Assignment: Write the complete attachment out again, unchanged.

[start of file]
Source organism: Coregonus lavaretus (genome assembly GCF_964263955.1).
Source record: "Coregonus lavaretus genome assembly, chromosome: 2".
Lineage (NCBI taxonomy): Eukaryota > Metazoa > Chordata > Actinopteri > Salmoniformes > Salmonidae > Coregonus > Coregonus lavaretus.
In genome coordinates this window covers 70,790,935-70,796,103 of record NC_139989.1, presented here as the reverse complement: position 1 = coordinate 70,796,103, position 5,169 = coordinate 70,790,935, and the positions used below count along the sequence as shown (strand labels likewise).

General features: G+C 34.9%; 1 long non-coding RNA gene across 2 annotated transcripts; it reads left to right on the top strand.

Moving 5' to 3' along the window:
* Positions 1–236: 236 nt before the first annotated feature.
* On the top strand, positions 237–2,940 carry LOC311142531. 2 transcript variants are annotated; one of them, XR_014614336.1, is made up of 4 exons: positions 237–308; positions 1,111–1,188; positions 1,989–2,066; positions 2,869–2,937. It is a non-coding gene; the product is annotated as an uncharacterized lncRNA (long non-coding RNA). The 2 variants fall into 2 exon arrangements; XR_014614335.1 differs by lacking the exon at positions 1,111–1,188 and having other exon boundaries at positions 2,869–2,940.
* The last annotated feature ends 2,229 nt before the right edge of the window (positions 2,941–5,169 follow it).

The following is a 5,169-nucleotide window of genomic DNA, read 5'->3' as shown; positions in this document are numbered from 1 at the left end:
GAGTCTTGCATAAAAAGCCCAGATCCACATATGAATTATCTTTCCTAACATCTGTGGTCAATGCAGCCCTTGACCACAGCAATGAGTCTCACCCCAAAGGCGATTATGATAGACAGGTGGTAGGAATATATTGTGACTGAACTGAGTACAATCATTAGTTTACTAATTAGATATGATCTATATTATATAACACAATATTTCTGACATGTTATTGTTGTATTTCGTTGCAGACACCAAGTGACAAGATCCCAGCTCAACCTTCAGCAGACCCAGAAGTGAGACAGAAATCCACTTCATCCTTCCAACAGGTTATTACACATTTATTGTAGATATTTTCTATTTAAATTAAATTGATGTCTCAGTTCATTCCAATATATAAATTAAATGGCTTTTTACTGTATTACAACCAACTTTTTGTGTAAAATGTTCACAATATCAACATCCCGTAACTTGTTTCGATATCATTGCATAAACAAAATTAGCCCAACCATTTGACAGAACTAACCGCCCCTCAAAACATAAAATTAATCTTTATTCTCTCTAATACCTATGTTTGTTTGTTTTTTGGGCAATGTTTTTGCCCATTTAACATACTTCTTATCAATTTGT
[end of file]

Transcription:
Source organism: Coregonus lavaretus (genome assembly GCF_964263955.1).
Source record: "Coregonus lavaretus genome assembly, chromosome: 2".
Lineage (NCBI taxonomy): Eukaryota > Metazoa > Chordata > Actinopteri > Salmoniformes > Salmonidae > Coregonus > Coregonus lavaretus.
In genome coordinates this window covers 70,790,935-70,796,103 of record NC_139989.1, presented here as the reverse complement: position 1 = coordinate 70,796,103, position 5,169 = coordinate 70,790,935, and the positions used below count along the sequence as shown (strand labels likewise).

General features: G+C 34.9%; 1 long non-coding RNA gene across 2 annotated transcripts; it reads left to right on the top strand.

Moving 5' to 3' along the window:
* Positions 1–236: 236 nt before the first annotated feature.
* On the top strand, positions 237–2,940 carry LOC311142531. 2 transcript variants are annotated; one of them, XR_014614336.1, is made up of 4 exons: positions 237–308; positions 1,111–1,188; positions 1,989–2,066; positions 2,869–2,937. It is a non-coding gene; the product is annotated as an uncharacterized lncRNA (long non-coding RNA). The 2 variants fall into 2 exon arrangements; XR_014614335.1 differs by lacking the exon at positions 1,111–1,188 and having other exon boundaries at positions 2,869–2,940.
* The last annotated feature ends 2,229 nt before the right edge of the window (positions 2,941–5,169 follow it).

The following is a 5,169-nucleotide window of genomic DNA, read 5'->3' as shown; positions in this document are numbered from 1 at the left end:
GAGTCTTGCATAAAAAGCCCAGATCCACATATGAATTATCTTTCCTAACATCTGTGGTCAATGCAGCCCTTGACCACAGCAATGAGTCTCACCCCAAAGGCGATTATGATAGACAGGTGGTAGGAATATATTGTGACTGAACTGAGTACAATCATTAGTTTACTAATTAGATATGATCTATATTATATAACACAATATTTCTGACATGTTATTGTTGTATTTCGTTGCAGACACCAAGTGACAAGATCCCAGCTCAACCTTCAGCAGACCCAGAAGTGAGACAGAAATCCACTTCATCCTTCCAACAGGTTATTACACATTTATTGTAGATATTTTCTATTTAAATTAAATTGATGTCTCAGTTCATTCCAATATATAAATTAAATGGCTTTTTACTGTATTACAACCAACTTTTTGTGTAAAATGTTCACAATATCAACATCCCGTAACTTGTTTCGATATCATTGCATAAACAAAATTAGCCCAACCATTTGACAGAACTAACCGCCCCTCAAAACATAAAATTAATCTTTATTCTCTCTAATACCTATGTTTGTTTGTTTTTTGGGCAATGTTTTTGCCCATTTAACATACTTCTTATCAATTTGT